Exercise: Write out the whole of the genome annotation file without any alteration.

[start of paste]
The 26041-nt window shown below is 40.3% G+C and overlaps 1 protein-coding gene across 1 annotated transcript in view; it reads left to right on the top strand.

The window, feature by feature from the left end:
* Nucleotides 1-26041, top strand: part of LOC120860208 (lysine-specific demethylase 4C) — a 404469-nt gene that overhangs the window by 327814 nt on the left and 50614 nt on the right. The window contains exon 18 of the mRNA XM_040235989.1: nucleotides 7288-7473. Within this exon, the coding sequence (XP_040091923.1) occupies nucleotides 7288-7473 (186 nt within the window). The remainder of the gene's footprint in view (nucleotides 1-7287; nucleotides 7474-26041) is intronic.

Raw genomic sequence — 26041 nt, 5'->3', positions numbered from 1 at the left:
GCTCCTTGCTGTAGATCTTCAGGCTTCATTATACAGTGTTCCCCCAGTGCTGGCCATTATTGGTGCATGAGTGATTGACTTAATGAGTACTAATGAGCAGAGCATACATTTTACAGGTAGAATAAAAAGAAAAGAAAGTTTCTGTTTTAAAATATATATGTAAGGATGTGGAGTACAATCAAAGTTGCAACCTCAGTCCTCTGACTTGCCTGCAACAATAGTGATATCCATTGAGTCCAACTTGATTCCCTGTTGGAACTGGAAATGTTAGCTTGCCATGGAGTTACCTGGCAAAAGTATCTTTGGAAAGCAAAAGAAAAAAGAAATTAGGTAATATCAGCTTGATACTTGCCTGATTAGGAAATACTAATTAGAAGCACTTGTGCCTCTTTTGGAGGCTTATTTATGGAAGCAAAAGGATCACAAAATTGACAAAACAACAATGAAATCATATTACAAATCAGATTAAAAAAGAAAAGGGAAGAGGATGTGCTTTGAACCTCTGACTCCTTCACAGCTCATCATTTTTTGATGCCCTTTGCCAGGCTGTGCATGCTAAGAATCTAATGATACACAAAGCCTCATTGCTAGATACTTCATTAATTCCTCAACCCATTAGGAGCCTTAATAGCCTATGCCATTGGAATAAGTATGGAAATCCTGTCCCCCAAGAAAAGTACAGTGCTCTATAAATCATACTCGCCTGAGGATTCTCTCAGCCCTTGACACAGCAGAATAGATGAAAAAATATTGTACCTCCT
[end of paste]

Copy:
The 26041-nt window shown below is 40.3% G+C and overlaps 1 protein-coding gene across 1 annotated transcript in view; it reads left to right on the top strand.

The window, feature by feature from the left end:
* Nucleotides 1-26041, top strand: part of LOC120860208 (lysine-specific demethylase 4C) — a 404469-nt gene that overhangs the window by 327814 nt on the left and 50614 nt on the right. The window contains exon 18 of the mRNA XM_040235989.1: nucleotides 7288-7473. Within this exon, the coding sequence (XP_040091923.1) occupies nucleotides 7288-7473 (186 nt within the window). The remainder of the gene's footprint in view (nucleotides 1-7287; nucleotides 7474-26041) is intronic.

Raw genomic sequence — 26041 nt, 5'->3', positions numbered from 1 at the left:
GCTCCTTGCTGTAGATCTTCAGGCTTCATTATACAGTGTTCCCCCAGTGCTGGCCATTATTGGTGCATGAGTGATTGACTTAATGAGTACTAATGAGCAGAGCATACATTTTACAGGTAGAATAAAAAGAAAAGAAAGTTTCTGTTTTAAAATATATATGTAAGGATGTGGAGTACAATCAAAGTTGCAACCTCAGTCCTCTGACTTGCCTGCAACAATAGTGATATCCATTGAGTCCAACTTGATTCCCTGTTGGAACTGGAAATGTTAGCTTGCCATGGAGTTACCTGGCAAAAGTATCTTTGGAAAGCAAAAGAAAAAAGAAATTAGGTAATATCAGCTTGATACTTGCCTGATTAGGAAATACTAATTAGAAGCACTTGTGCCTCTTTTGGAGGCTTATTTATGGAAGCAAAAGGATCACAAAATTGACAAAACAACAATGAAATCATATTACAAATCAGATTAAAAAAGAAAAGGGAAGAGGATGTGCTTTGAACCTCTGACTCCTTCACAGCTCATCATTTTTTGATGCCCTTTGCCAGGCTGTGCATGCTAAGAATCTAATGATACACAAAGCCTCATTGCTAGATACTTCATTAATTCCTCAACCCATTAGGAGCCTTAATAGCCTATGCCATTGGAATAAGTATGGAAATCCTGTCCCCCAAGAAAAGTACAGTGCTCTATAAATCATACTCGCCTGAGGATTCTCTCAGCCCTTGACACAGCAGAATAGATGAAAAAATATTGTACCTCCT